What should expats heading to China expect?

What should expats heading to China expect?

What should expats heading to China expect?

Of all the newly popular expat destinations for the younger demographic, China is perhaps the most challenging.

Over the past 15 years or so, the numbers of expats adventurous enough to choose China has increased to a flood, as the vast, ancient land opens up to the West in a way not seen throughout its millennia of history. Most new arrivals can’t speak Mandarin Chinese, losing the opportunity to make friends within the local community. Initially, newly-arrived expats from the West used local cafes and bars as meeting places, looking and feeling slightly out of place.

It’s all very different nowadays, with social media and expat blogs crammed with personal experiences on first arrivals as well as forums where newbies can ask all the interminable questions about settling in and getting a job. Westerners are now found teaching English in hill towns and rural settings as well as in all China’s massive cities, and the friendly residents of the expat enclaves now arrive from across the world.

Importantly, the Chinese authorities have realised the knowledge and expertise expats bring with them are very helpful for Chinese nationals wishing to breach the cultural divide in order to become world players. The country’s rapid development over the past 40 years is little short of a miracle, with expats in many diverse sectors helping it grow even faster. The only downside for expats is the infamous ‘great internet wall of China’, the tech equivalent of the massive, ancient construction which protected ancient China from the barbarians in the north!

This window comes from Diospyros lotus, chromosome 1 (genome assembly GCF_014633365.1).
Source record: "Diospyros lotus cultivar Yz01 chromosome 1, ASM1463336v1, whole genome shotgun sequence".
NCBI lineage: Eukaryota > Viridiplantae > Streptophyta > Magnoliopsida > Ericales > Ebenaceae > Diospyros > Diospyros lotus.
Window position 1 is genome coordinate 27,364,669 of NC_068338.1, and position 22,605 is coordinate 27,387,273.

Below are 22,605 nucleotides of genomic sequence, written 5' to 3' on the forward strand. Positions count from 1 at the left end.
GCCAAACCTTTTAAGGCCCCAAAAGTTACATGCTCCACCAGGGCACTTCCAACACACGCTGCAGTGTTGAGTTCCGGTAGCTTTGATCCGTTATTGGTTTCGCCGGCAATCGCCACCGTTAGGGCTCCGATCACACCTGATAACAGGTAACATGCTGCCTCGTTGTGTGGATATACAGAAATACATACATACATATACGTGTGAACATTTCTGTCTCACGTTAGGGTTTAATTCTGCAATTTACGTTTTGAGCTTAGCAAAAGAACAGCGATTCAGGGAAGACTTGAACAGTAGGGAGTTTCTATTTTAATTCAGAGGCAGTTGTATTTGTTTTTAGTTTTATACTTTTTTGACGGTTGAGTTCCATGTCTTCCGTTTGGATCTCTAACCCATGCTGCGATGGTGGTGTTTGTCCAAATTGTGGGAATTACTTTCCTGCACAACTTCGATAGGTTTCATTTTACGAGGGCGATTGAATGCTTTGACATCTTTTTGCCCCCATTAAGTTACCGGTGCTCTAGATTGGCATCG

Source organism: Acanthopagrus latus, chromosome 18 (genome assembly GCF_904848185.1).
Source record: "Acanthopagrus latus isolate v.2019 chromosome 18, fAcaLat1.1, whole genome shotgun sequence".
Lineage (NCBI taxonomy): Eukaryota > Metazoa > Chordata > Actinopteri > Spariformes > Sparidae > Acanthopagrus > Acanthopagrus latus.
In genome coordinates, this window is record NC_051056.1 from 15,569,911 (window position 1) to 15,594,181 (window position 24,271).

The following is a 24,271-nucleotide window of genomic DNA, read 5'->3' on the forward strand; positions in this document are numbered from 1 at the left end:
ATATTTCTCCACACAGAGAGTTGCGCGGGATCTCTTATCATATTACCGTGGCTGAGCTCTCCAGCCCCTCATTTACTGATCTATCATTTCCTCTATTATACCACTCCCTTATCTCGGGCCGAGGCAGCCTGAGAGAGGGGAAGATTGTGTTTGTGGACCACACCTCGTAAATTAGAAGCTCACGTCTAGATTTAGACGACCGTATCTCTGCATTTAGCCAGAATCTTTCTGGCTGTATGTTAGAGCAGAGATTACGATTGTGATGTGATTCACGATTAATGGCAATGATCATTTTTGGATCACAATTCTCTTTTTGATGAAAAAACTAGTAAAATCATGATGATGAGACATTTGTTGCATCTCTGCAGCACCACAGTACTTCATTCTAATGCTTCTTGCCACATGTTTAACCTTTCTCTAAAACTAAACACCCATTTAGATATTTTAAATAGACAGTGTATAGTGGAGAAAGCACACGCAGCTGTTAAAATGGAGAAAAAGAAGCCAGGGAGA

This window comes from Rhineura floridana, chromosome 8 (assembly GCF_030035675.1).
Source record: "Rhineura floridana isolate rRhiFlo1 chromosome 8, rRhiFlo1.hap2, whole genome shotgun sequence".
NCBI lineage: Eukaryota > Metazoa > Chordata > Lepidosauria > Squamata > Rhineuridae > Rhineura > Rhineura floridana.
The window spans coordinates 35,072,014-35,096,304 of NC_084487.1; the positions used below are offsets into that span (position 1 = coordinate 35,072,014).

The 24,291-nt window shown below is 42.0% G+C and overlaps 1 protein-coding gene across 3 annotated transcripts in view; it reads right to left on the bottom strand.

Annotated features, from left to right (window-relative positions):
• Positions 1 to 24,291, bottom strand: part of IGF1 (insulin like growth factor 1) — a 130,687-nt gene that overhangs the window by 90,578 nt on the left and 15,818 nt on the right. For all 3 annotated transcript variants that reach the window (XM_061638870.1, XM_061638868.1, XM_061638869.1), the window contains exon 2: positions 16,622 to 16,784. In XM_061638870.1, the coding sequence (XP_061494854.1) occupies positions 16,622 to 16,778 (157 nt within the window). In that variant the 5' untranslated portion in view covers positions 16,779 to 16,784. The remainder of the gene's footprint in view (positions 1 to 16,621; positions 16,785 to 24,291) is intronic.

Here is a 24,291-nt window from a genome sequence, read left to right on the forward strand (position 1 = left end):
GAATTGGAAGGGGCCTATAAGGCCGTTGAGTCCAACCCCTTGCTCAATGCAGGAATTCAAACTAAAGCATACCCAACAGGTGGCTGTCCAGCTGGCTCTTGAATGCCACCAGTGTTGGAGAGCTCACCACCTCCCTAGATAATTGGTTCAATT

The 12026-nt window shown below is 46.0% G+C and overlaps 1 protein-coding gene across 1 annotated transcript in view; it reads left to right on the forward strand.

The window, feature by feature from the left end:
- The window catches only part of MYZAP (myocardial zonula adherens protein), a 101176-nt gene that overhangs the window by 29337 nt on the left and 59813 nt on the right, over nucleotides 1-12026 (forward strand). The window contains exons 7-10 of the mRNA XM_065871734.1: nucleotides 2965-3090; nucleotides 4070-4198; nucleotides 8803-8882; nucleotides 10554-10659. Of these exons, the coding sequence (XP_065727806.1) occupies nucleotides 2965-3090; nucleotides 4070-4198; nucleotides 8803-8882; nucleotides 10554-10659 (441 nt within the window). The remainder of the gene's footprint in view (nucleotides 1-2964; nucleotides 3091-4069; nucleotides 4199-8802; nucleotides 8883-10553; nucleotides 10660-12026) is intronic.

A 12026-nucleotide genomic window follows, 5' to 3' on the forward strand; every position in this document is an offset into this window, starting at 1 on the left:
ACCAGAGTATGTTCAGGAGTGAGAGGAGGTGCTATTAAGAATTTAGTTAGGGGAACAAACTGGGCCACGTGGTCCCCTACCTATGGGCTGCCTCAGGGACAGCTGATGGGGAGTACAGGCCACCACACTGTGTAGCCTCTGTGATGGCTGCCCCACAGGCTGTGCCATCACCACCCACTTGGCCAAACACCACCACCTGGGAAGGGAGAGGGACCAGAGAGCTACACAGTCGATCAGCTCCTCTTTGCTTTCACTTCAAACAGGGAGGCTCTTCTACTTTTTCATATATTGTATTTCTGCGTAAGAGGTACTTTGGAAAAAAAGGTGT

It’s not that living and working in China as an expat is easy – it isn’t – but the challenges it presents are useful for entrepreneurs desperate to get their ideas funded and online. For those finding it tricky to adapt, the concept of emotional intelligence is useful, in that here there’s little that’s familiar enough to ensure comfort. Chinese bureaucracy is now on expats’ sides, helping them to settle and even learn the Mandarin Chinese language without which the expat existence can be somewhat limited.

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